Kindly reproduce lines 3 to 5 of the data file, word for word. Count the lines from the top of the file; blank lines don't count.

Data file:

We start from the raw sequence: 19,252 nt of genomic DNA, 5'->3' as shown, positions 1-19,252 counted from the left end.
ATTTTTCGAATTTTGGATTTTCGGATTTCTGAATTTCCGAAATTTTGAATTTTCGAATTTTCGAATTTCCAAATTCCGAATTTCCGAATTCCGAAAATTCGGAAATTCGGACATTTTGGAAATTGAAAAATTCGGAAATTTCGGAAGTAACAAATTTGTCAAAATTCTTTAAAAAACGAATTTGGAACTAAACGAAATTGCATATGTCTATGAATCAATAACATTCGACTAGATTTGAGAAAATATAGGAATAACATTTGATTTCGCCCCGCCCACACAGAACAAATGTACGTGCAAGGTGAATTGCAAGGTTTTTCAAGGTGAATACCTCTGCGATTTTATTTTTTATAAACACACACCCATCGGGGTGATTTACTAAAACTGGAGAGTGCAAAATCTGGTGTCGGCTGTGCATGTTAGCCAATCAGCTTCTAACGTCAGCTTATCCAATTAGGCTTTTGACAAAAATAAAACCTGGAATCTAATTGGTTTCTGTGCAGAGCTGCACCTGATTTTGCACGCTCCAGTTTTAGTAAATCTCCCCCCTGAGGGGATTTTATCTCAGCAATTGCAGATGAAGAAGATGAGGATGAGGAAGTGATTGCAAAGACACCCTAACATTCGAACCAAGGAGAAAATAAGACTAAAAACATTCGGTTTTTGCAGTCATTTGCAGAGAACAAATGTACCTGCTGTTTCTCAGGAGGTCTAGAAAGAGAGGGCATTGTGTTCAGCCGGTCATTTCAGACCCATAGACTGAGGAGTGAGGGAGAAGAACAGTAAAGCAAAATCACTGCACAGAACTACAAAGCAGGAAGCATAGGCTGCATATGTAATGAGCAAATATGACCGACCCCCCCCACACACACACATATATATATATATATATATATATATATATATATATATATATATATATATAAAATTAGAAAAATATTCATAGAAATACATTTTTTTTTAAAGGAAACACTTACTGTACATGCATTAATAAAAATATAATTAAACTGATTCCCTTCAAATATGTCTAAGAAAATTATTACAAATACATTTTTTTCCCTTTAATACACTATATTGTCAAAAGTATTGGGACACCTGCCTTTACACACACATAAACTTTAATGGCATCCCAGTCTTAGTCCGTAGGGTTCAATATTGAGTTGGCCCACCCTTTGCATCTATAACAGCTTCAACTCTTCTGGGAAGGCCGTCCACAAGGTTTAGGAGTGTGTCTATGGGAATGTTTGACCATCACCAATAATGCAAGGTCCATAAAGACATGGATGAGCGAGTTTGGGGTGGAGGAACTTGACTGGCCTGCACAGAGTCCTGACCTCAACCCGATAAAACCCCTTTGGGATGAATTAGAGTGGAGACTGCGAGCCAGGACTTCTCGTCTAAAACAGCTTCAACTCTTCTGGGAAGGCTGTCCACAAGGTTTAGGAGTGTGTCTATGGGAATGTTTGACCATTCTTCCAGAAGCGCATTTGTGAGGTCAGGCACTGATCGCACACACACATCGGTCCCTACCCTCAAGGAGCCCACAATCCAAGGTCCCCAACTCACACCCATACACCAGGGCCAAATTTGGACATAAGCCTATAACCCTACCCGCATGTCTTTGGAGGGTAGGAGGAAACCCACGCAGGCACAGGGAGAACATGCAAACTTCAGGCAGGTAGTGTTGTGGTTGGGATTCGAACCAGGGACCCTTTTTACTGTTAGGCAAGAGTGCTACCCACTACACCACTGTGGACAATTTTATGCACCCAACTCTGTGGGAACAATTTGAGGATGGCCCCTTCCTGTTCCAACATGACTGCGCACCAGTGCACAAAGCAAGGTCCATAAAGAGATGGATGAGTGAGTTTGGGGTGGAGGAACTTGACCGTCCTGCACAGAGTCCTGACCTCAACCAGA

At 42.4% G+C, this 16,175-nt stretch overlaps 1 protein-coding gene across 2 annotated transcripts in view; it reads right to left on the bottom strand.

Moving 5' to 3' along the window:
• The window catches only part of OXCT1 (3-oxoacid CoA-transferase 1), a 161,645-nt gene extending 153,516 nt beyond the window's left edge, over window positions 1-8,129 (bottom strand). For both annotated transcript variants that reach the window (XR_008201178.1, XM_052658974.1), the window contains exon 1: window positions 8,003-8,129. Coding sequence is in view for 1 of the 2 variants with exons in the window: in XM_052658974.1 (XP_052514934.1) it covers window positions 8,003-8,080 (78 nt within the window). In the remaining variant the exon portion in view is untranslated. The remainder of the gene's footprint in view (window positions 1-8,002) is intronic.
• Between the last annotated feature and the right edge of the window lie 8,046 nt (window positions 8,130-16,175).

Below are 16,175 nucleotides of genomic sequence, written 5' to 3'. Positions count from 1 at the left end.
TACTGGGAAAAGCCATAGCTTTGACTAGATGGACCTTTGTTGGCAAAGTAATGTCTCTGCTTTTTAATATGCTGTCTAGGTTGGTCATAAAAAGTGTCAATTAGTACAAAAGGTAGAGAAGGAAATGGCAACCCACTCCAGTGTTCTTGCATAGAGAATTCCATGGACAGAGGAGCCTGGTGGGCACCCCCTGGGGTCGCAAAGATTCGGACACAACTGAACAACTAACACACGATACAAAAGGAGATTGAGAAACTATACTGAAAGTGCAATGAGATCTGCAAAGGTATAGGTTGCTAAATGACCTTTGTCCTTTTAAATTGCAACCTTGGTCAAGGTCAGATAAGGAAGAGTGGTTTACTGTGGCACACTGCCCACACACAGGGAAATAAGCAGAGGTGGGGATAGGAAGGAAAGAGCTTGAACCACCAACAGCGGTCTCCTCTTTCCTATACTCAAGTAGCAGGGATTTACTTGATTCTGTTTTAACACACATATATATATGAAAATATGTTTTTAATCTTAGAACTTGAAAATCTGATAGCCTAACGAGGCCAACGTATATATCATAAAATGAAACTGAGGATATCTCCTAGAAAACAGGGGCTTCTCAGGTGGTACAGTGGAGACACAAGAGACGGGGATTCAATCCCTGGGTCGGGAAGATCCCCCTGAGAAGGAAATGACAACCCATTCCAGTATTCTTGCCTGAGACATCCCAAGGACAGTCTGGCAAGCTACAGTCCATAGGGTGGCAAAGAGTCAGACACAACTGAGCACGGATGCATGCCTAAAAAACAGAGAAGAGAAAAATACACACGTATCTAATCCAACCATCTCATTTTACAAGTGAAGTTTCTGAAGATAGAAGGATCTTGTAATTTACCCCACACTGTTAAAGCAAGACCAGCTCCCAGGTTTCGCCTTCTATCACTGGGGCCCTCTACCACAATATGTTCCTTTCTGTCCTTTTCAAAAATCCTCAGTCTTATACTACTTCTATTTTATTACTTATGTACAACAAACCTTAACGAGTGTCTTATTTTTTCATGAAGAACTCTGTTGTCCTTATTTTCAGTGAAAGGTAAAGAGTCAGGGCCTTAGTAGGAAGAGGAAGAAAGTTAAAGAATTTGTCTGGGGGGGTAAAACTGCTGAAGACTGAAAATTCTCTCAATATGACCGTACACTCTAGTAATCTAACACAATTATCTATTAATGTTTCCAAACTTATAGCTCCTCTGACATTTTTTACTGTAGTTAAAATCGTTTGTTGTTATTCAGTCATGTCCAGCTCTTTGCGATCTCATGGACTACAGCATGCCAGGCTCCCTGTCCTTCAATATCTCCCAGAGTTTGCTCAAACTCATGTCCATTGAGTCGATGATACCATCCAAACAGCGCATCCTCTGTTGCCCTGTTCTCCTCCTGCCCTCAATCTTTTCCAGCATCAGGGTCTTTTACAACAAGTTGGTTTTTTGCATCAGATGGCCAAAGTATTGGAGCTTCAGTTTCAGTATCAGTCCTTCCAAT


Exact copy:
At 42.4% G+C, this 16,175-nt stretch overlaps 1 protein-coding gene across 2 annotated transcripts in view; it reads right to left on the bottom strand.

Moving 5' to 3' along the window:
• The window catches only part of OXCT1 (3-oxoacid CoA-transferase 1), a 161,645-nt gene extending 153,516 nt beyond the window's left edge, over window positions 1-8,129 (bottom strand). For both annotated transcript variants that reach the window (XR_008201178.1, XM_052658974.1), the window contains exon 1: window positions 8,003-8,129. Coding sequence is in view for 1 of the 2 variants with exons in the window: in XM_052658974.1 (XP_052514934.1) it covers window positions 8,003-8,080 (78 nt within the window). In the remaining variant the exon portion in view is untranslated. The remainder of the gene's footprint in view (window positions 1-8,002) is intronic.